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Spokane, Washington  Est. May 19, 1883

Carolyn Hax: When a friend’s boyfriend won’t stop rubbing your leg

Washington Post

Hi, Carolyn: I was recently out to dinner to celebrate with a close friend who has been treated for breast cancer and has received a clean bill of health. She included her live-in boyfriend in the celebration.

I noticed he was bumping my leg. I simply moved out of way the first and second times. After the third bump, I realized he was intentionally rubbing my leg. I had to move about five times.

I have socialized with the two of them on many occasions and frankly do not have a good impression of him in general. I believe my friend deserves better, but have kept my mouth shut because it’s not up to me to comment on her choice of a partner. If it works for her, then I respect that.

But his behavior with me at dinner was personal and therefore has crossed a line with me. I want to tell my friend what happened, but not after she’s gone through such a traumatic experience. But I feel keeping silent is a tacit way of protecting him. Should I tell my friend what happened? – J.

“Please stop rubbing my leg.”

That’s what you say. Out loud, at the table, in front of your friend.

No time travel necessary; if he’s as bad as you say, then he’ll do this or something like it again next time you see them.

The beauty is that “Please stop rubbing my leg” bypasses the whole mental back and forth about your responsibility with respect to your friend’s choices – because “Please stop rubbing my leg” is about your body right now, that’s it, and is entirely your responsibility.

You also don’t “have to move about five times” to help conceal anyone’s bad behavior, for anyone. Your friend beat cancer; she’ll manage this.

If he responds by feigning ignorance or blaming you, then you stand your ground quietly, calmly and without apology. “Say what you will. I just want you to stop rubbing my leg.” Simply leaving also makes a powerful statement.

It just so happens that doing what you need for you will give your friend all the information she needs to make her own decisions – but that’s the bonus, not the point.

Dear Carolyn: When I married my wife, 20-plus years ago, I was fairly extroverted, and she was very much an introvert. I knew and accepted that. She had college friends, but I’ve never met them. We see her parents every couple of years. I make sure to give her space and alone time as much as she wants.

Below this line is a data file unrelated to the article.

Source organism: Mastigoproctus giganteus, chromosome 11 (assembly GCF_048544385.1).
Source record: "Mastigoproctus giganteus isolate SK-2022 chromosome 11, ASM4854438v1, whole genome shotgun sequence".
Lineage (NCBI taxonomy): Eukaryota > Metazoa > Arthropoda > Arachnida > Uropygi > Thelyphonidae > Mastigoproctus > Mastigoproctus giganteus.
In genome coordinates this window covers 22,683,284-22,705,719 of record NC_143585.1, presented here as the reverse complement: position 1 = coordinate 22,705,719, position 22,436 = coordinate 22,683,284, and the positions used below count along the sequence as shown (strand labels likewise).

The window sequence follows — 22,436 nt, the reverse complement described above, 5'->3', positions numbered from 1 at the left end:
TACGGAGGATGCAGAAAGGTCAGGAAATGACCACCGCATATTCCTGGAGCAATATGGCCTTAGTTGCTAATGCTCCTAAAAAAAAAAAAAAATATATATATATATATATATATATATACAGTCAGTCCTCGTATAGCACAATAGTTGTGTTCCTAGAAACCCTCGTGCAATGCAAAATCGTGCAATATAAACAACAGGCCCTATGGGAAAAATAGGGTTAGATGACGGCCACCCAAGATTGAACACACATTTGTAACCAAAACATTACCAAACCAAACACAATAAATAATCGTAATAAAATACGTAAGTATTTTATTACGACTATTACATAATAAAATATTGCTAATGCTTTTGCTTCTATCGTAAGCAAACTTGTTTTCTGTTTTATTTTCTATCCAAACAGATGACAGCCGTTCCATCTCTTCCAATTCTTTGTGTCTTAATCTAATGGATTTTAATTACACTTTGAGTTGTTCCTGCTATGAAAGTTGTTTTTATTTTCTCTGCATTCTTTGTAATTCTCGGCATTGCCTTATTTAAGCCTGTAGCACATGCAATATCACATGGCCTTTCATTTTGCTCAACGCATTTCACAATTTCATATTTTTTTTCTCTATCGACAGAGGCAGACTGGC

In the time we’ve been married, I’ve become a lot more introverted, and I’m OK with that. I’ve been either work-from-home or self-employed for 18 years, so I have no work friends. All my other friends have dropped away. My family lives close by, and I see them at holidays and family events, but no more than I have to. I like this a lot, as I find it stressful to try to keep up with their lives.

The problem is that my wife seems annoyed by my introversion. She tells me I should see my friends more often (without her), when she doesn’t have any. She urges me to see my family, but never talks to her own. I’ve asked her why this is a problem for her and whether I’m smothering her. She just says she thinks I should get out more. She’s also said she likes being alone in the house, so maybe my being in the other room or on another floor, doing my own thing, isn’t far enough away for her. Am I doing something wrong? – Introverted Extrovert

Yes: You’re not leaving the house.

Of course that’s not “wrong” – it’s your house, too.

But your very much introverted wife likes to be alone in it sometimes, and married you thinking she would be.

That’s it. Take it exactly at face value.

And, take it outside. Could be your wife sees two needs to be met here: for her to have more alone time and for you to have less. You didn’t ask my opinion on this, and I also believe there’s no “right” or “wrong” way to socialize as long people are comfortable with it, so I won’t belabor the point – but what you describe isn’t introversion, it’s reclusion.

It also seems as if your wife chose it, but you let it be chosen for you, through her influence and your inaction.

So while my advice stands to take your wife at her word, consider doing it in a way that gently interrupts your passive slide into solitude. Try a movie, a bookstore, a lecture, a coffee shop – public places you can engage with people fully or not at all, based on how you’re feeling that day. You might free two birds with one stone.

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